SEEMS THAT THE MUSIC HAS ACTUALLY STOPPED!
Momo Meltdown Singes San Francisco Housing Bubble
San Francisco’s favorite baby, Twitter – so favorite that the city’s taxpayers were shanghaied into granting it tens of millions of dollars’ worth of payroll tax exemptions so that it would move from one building to another a few blocks away, rather than move to another city whose taxpayers might have been shanghaied into an even worse deal. Well, Twitter is the locally best known among these momentum fiascos, down 56% from its high in less than five months. Hope has wheezed out of it.
The Bay Area is full of these companies that are part of the big money transfer machine that is screeching to a halt. Take FireEye, in Milpitas, next to San Jose. It sells network and cloud security products, one of those formerly white-hot sectors. These outfits follow the same pattern: immensely hyped pre-IPO funding rounds with ever sillier valuations, an even more hyped IPO (last September), a Wall-Street instigated run-up into the stratosphere, and then a giant hissing sound. It’s down 72% from its high in March and trades well below its IPO price. Like Twitter and most of the others, it’s still way overvalued. In this manner, spread over hundreds of companies, many billions in fake wealth have evaporated in just a few months.
That brutally bursting stock bubble is wreaking havoc on IPO and momentum-stock hype, and on the necessary flow of money from all over the world to the Bay Area. The whole construct begins to teeter. And it’s already taking down housing in San Francisco.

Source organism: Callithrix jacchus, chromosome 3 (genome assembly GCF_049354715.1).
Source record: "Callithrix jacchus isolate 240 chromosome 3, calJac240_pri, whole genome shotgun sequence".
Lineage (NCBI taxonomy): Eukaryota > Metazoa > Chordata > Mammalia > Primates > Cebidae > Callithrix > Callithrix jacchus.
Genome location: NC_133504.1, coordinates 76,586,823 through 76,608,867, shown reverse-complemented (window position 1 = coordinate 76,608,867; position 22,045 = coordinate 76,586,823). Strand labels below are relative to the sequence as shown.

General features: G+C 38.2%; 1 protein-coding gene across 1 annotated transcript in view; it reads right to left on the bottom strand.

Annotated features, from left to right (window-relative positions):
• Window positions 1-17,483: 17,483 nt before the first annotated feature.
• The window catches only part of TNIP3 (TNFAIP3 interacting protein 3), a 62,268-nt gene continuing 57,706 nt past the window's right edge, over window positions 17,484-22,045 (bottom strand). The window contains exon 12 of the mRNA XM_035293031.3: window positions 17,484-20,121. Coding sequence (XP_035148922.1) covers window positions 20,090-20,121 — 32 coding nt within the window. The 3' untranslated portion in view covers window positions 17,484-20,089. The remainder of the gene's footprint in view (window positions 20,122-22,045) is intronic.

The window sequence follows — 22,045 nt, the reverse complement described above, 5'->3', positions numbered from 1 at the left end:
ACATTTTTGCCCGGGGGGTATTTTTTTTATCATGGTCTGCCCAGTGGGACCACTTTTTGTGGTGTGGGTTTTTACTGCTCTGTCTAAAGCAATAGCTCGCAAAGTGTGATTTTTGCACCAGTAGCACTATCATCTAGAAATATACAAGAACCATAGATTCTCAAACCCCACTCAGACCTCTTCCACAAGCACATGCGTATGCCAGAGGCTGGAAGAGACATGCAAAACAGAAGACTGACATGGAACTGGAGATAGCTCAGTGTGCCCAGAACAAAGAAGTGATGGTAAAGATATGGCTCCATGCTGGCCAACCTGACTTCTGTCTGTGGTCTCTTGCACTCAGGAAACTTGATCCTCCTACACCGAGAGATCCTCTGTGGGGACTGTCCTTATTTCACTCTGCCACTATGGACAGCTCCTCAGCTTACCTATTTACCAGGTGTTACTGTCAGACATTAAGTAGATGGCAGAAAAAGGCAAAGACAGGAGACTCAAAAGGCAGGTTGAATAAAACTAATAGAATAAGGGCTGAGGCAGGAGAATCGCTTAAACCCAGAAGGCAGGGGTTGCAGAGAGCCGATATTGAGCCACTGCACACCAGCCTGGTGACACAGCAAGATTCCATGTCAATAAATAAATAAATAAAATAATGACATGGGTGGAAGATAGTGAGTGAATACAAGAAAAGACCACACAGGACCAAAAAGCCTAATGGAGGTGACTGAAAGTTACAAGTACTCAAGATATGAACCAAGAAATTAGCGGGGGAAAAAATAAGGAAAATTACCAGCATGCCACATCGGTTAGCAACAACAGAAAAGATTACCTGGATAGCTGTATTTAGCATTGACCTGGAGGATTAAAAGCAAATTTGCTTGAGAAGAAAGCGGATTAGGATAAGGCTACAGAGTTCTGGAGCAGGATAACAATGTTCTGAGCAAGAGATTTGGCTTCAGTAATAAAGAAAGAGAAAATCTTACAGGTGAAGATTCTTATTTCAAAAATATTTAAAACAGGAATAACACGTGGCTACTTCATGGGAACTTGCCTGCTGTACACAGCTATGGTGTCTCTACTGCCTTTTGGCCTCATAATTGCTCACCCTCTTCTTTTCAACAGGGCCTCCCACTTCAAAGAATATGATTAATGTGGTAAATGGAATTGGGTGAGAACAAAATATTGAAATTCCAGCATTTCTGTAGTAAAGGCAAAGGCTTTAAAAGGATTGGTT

That magnificent February, when the median home sold for $945,000, something terrible was already under way: sales were stalling. Turns out, only a few wealthy people could afford to buy a median home at this price, but wealthy people – even those freshly minted millionaires – don’t like to live in median homes, which is a two-bedroom apartment in San Francisco. And so in March, the price of the median home dropped to $937,500, according to DataQuick. The hot air had begun hissing out of the San Francisco housing bubble. And in April, the price dropped again to $922,500. While that is still up 13.2% from prior year, it’s down 2.4% from just two months ago.
That this drop came in March and April is particularly nasty. This is the time when home prices rise. Even during the down-years of 2008, 2009, 2010, and 2011 when the housing bubble in San Francisco was imploding, home prices religiously rose in March and April! So this downdraft is very special; and an early indication that this fabulous boom is once again turning, as it always and inevitably does, into a bust.
Well, if we finagle World War III for August, in time for the WWI centenary, all of that could be reinflated, right? KEYNESIANS ALWAYS WIN!